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We had this situation before. We don't think its terribly common, but it happened to us. We had a P. irminia sling a while ago, about 2 inches or so. It molted like normal, but when it would pounce its food, it would just release it like it was just playing with it. Come to find out it molted without fangs, or more appropriately lost them in the molting process. Water was enough to sustain it through to its next molt, though we were sure it wouldn't make it. Shortly after molting, with new fangs, it decided that living wasn't fun so it drowned itself in its water cup, which was small enough not to drown. Anyone else ever experienced this kind of behavior? Just weird, you know?
This one happened to me too, one hot summer I receive a WC T and I think because of the bad shipping and weather it was miserable. It was skinny and dehydrated. It decided to drown it self to end its misery. the next morning it was laying dead in the small water bowl. From that experience I learned a lesson and from that day I change my water bowl set up (drown proof).
 

kenzie

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Just a question and not judging but after the initial molt how long after did you feed? T's need time after a molt to harden their exoskeletons and if not given enough time they may strike at prey thus damaging their fangs.

I generally start feeding my spiders after two weeks after they molt so that they have plenty of time to harden. For my smaller ones, I might act a little sooner, but in either case they always have access to water.

I thought I had made this ones water cup shallow enough and virtually drown proof, but that little bugger still found a way. He drowned him self shortly after competing his molt.
 
Last edited:

curiousme

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When you are saying your tarantulas drowned, what part of them was in the water?
 

Ictinike

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Just a question and not judging but after the initial molt how long after did you feed? T's need time after a molt to harden their exoskeletons and if not given enough time they may strike at prey thus damaging their fangs.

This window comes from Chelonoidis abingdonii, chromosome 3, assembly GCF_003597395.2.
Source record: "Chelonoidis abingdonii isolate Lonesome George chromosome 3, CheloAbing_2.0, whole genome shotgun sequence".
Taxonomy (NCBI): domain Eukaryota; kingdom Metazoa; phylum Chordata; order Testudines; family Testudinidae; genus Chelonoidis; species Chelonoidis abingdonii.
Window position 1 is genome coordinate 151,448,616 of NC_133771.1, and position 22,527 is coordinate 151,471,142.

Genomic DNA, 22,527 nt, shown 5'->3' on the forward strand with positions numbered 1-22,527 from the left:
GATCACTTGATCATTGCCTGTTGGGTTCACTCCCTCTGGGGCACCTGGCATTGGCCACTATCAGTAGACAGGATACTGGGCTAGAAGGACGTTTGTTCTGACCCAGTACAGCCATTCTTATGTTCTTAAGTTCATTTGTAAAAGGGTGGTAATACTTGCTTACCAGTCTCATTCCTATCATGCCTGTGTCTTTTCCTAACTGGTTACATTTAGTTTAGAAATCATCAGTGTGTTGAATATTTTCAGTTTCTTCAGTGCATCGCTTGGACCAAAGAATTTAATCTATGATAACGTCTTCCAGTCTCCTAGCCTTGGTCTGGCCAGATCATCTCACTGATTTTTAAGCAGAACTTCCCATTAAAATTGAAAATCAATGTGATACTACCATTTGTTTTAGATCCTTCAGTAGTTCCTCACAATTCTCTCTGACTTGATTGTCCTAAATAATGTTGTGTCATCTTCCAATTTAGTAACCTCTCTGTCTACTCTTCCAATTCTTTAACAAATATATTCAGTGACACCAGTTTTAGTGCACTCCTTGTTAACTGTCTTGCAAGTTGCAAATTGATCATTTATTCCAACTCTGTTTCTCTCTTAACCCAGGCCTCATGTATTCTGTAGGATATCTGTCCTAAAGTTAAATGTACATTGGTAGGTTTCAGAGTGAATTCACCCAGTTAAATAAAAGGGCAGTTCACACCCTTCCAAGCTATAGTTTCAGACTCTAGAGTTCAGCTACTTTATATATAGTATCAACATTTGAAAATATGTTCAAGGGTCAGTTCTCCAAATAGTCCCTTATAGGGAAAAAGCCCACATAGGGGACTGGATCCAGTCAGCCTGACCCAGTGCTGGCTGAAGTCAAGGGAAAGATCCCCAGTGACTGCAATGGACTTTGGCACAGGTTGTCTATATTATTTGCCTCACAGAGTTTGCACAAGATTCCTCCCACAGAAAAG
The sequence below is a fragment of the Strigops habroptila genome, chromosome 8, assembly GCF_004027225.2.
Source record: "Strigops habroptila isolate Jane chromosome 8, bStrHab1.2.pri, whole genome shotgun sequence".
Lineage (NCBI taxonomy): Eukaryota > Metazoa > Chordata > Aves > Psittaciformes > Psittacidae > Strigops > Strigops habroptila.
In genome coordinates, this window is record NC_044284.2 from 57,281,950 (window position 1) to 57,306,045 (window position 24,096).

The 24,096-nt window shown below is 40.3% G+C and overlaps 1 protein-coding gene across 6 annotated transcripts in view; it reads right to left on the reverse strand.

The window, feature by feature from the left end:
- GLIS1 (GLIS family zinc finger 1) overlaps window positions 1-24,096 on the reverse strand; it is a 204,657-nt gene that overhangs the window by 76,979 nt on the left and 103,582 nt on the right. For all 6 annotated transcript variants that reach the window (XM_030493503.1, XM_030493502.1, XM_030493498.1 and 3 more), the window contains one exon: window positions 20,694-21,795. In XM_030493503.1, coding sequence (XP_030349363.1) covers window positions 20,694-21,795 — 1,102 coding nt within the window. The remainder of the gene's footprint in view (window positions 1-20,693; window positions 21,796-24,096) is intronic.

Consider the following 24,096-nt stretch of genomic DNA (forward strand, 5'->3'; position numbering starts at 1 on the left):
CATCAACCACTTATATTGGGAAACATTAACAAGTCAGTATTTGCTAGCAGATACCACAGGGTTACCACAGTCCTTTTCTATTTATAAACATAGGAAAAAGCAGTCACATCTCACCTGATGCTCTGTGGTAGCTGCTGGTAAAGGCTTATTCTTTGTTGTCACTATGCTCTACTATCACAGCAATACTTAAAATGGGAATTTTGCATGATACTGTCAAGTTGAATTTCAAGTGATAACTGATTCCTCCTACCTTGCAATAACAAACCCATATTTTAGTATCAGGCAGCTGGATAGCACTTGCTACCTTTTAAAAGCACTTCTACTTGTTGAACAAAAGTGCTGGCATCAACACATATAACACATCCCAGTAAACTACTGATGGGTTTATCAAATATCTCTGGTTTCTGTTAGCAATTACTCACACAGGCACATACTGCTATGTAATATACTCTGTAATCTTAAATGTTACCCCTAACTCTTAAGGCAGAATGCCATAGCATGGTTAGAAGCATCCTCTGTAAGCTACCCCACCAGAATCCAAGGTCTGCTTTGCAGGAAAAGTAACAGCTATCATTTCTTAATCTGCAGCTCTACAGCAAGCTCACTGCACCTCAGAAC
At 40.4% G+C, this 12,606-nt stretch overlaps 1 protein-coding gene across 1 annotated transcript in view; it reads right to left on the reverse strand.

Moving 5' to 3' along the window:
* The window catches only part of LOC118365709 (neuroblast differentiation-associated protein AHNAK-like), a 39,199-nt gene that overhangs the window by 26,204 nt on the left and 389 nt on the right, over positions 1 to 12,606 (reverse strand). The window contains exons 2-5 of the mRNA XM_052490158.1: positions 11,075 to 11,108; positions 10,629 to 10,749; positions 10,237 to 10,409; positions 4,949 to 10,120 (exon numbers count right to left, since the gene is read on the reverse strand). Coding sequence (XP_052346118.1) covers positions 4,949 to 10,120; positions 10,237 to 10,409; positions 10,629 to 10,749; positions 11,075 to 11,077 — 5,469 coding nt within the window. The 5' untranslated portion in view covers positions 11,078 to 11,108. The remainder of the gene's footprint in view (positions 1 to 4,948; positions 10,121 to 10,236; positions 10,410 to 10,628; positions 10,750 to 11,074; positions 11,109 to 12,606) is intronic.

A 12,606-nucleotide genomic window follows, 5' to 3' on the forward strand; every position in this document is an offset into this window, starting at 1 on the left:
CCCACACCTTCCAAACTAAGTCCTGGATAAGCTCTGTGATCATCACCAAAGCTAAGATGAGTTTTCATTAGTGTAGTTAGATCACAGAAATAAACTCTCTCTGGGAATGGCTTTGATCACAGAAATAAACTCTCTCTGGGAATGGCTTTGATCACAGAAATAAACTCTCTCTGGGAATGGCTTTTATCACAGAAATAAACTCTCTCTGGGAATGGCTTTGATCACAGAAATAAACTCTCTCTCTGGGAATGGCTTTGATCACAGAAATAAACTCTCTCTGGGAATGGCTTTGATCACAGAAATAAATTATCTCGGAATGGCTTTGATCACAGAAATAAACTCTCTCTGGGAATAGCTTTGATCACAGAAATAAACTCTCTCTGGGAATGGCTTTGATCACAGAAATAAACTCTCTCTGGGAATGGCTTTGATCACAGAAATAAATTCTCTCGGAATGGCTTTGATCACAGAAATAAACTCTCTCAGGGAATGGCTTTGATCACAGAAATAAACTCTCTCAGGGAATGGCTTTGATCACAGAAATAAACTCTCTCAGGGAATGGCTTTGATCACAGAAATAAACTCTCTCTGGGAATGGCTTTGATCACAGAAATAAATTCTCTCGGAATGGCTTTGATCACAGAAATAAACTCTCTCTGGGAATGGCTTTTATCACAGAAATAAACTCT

I generally start feeding my spiders after two weeks after they molt so that they have plenty of time to harden. For my smaller ones, I might act a little sooner, but in either case they always have access to water.

I thought I had made this ones water cup shallow enough and virtually drown proof, but that little bugger still found a way. He drowned him self shortly after competing his molt.
Understood and thanks for the clarification :)
 

kenzie

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He was just small enough to have all of his body in the water. He was death curled in his dish.
 

Hanes

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I think as long as the booklungs are in the water then they can drown so a sling could potentially drown in a tiny drop
 

esotericman

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There may have been a problem with the sucking stomach not molting out as the fangs were reforming.

Secondly, tarantulas float on water, they have a hydrophobic cuticle which does not allow water to "stick". IF you added a surfactant, like soap, then they can drown.

I suspect there was a molting problem, which led to the observation of "drowning", which is not possible.

I am sorry for your loss.
 

Gonzantula

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Regarding Tarantula Suicide

My Rose Hair just did its 4th molt about 3 months ago. I filmed it with a camcorder start to finish and will be editing out non-movements so it can fit on my Youtube Channel.

I never saw it till this last time and when I came home from 3rd shift, I saw it n its back and thought it fell from top of aquarium and died. I reached in an flipped it over, realizing it was still alive, I searched on internet to find out I probably killed her by flipping her over. She lived.

Now, months later, I keep seeing her laying in the water formation. And, I can't seem to find a reason for this on internet. So, I keep pushing her out of water(she's in it right side up)...actually, I just touch her and she scurries out of water. And to think, when I used to pour water in, and a drop hit her, she ran away. She's not in it 24/7, but enough time for me to wonder what's up.

I've had her since 2003 and no matter how many crickets she eats...she stays the same size- unlike my Mexican Red Legged, which grew to the size of a baseball and about 4" tall.

Any ideas my new friends ?

Thanx, Craig